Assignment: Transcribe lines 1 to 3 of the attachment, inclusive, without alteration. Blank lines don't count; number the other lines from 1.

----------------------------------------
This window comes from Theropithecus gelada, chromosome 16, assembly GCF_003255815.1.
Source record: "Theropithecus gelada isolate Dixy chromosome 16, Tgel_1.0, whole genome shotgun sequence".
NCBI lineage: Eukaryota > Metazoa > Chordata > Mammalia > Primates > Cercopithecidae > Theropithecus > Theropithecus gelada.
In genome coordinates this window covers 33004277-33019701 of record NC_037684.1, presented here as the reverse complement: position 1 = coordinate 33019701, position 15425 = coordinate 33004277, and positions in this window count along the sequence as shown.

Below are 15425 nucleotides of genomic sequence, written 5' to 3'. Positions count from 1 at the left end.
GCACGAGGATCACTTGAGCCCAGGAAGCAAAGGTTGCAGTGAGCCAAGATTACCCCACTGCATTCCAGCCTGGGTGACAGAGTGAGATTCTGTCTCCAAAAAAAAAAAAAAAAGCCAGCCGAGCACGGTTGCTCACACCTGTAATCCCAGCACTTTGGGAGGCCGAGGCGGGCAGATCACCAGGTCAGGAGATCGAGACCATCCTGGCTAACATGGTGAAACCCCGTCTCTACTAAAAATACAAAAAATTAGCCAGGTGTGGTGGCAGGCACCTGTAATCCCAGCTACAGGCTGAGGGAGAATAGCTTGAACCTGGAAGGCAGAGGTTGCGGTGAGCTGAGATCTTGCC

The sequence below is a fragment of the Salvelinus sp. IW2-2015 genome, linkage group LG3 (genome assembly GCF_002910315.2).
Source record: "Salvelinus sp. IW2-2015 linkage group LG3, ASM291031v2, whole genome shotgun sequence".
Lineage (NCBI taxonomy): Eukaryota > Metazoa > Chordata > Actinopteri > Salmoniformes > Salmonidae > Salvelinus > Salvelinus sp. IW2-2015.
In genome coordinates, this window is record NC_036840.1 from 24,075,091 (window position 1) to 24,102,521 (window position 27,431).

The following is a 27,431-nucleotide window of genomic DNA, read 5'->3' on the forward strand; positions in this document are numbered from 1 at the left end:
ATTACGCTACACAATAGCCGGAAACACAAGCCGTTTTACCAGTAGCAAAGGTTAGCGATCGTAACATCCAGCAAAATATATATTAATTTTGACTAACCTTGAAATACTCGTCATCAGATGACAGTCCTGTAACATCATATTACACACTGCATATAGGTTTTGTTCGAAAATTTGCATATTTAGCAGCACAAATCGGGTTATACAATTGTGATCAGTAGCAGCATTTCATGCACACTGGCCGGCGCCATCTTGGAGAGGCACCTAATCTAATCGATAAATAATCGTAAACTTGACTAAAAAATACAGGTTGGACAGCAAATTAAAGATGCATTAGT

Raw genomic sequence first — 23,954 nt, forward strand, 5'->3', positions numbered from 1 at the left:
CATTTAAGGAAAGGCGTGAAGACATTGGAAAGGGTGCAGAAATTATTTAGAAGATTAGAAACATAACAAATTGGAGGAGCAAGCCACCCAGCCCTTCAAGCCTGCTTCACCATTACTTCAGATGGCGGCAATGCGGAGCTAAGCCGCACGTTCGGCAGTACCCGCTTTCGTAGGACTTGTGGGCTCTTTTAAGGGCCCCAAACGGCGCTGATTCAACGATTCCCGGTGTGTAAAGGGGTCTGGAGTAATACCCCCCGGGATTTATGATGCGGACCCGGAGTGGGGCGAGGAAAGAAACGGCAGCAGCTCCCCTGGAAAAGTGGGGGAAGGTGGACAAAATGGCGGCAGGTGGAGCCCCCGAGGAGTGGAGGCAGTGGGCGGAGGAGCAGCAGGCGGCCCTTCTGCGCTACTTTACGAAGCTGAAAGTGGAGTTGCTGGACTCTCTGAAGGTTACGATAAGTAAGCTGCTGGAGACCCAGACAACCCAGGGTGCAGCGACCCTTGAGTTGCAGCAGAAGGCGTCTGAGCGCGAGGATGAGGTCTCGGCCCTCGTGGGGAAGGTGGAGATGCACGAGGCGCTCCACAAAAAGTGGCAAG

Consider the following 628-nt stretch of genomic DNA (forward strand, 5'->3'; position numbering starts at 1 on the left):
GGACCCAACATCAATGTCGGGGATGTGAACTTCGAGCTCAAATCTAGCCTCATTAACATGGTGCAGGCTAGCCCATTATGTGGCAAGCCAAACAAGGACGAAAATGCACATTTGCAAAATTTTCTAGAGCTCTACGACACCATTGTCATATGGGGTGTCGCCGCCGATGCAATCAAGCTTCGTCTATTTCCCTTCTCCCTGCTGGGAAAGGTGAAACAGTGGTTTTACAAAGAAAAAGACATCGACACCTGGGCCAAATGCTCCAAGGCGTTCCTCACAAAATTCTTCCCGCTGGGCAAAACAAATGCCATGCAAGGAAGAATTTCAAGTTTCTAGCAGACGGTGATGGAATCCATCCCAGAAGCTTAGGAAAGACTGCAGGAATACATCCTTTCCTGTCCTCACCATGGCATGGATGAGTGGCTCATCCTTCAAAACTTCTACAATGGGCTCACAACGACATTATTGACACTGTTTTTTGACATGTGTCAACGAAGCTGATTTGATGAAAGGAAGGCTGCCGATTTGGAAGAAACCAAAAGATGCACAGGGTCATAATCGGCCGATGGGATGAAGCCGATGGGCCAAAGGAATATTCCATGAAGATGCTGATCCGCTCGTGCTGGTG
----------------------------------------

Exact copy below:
This window comes from Theropithecus gelada, chromosome 16, assembly GCF_003255815.1.
Source record: "Theropithecus gelada isolate Dixy chromosome 16, Tgel_1.0, whole genome shotgun sequence".
NCBI lineage: Eukaryota > Metazoa > Chordata > Mammalia > Primates > Cercopithecidae > Theropithecus > Theropithecus gelada.